The People’s Republic of China (PRC) recently suffered a serious embarrassment in front of an international arbitral tribunal convened under authority of the U.N. Convention on the Law of the Sea (UNCLOS). The Permanent Court of Arbitration dismissed decades-old PRC claims to sovereignty over a large swath of the South China Sea. The PRC, however, rejected the tribunal’s decision and appears ready to carry out some sort of escalation to demonstrate that it maintains sovereignty.
That purported sovereignty threatens a core interest of the United States: freedom of navigation on the high seas. The United States needs to develop a flexible, scalable range of options at the tactical level to respond effectively should the PRC escalate actions to reinforce its claims. Conveniently, UNCLOS provides such a range of options that, while only part of a broader solution that should include theater- and political-level escalatory options, could provide U.S. commanders and policymakers a way to respond to any further PRC aggression in a quick, forceful, and unified manner.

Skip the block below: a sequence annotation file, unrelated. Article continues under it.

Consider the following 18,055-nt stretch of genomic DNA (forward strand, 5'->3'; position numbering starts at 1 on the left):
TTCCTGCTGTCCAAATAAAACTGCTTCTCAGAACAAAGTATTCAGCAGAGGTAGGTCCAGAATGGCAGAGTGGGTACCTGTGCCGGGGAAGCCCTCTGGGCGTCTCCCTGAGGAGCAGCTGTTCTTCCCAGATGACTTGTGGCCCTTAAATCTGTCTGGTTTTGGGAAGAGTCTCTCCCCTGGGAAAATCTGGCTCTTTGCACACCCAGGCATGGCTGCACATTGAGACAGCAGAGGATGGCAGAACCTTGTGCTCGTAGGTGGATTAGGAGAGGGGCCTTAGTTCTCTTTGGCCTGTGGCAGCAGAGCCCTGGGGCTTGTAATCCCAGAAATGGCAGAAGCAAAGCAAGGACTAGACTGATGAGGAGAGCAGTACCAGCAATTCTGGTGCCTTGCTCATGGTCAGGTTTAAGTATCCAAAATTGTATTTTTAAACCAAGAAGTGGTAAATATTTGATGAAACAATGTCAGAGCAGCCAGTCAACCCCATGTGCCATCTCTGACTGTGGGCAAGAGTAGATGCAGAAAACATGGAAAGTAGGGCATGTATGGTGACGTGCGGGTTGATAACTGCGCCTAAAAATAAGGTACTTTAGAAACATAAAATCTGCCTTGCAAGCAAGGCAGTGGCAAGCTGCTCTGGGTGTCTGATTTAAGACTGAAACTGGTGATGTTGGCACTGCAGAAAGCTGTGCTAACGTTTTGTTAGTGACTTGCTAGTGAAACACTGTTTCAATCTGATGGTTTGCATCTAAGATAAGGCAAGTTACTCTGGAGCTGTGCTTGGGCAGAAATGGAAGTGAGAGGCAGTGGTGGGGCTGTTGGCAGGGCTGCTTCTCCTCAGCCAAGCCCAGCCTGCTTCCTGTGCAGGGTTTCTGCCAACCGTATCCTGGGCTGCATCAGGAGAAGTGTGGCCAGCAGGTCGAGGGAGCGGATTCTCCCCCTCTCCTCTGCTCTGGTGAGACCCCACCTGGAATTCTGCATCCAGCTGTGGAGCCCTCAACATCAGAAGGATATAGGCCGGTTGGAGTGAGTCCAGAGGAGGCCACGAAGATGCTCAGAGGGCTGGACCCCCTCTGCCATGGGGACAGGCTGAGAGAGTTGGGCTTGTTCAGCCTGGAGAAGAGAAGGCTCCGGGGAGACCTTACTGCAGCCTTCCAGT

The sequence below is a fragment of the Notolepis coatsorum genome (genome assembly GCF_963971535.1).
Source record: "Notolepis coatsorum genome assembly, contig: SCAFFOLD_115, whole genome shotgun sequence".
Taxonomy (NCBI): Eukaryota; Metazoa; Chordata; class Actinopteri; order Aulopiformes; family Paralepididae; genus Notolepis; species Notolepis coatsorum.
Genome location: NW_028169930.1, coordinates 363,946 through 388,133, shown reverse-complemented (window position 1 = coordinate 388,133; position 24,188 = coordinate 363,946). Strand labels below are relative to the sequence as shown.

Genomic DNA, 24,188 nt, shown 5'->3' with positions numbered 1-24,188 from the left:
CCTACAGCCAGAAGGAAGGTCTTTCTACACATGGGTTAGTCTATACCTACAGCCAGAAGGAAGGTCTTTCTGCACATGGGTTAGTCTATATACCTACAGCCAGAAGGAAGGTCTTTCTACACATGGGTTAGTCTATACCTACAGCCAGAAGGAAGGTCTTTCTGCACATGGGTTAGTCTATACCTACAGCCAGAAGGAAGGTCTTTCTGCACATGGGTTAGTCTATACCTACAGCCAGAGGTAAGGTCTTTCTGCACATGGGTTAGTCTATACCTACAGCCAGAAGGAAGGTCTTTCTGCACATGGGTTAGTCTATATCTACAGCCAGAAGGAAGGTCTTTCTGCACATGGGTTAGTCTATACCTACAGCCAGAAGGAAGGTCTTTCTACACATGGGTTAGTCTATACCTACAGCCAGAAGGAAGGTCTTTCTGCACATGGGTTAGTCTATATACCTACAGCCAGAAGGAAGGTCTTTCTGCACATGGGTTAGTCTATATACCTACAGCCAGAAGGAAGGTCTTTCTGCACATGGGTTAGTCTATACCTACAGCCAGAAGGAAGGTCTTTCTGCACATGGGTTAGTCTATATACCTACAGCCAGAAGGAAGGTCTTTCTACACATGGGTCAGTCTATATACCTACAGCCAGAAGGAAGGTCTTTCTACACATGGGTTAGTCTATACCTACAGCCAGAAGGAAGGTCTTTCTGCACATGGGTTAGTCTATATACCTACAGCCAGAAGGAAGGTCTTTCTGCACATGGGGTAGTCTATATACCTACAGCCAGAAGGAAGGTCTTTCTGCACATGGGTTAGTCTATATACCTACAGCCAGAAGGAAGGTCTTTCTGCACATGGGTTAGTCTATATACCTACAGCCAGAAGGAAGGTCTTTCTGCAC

The South China Sea Issue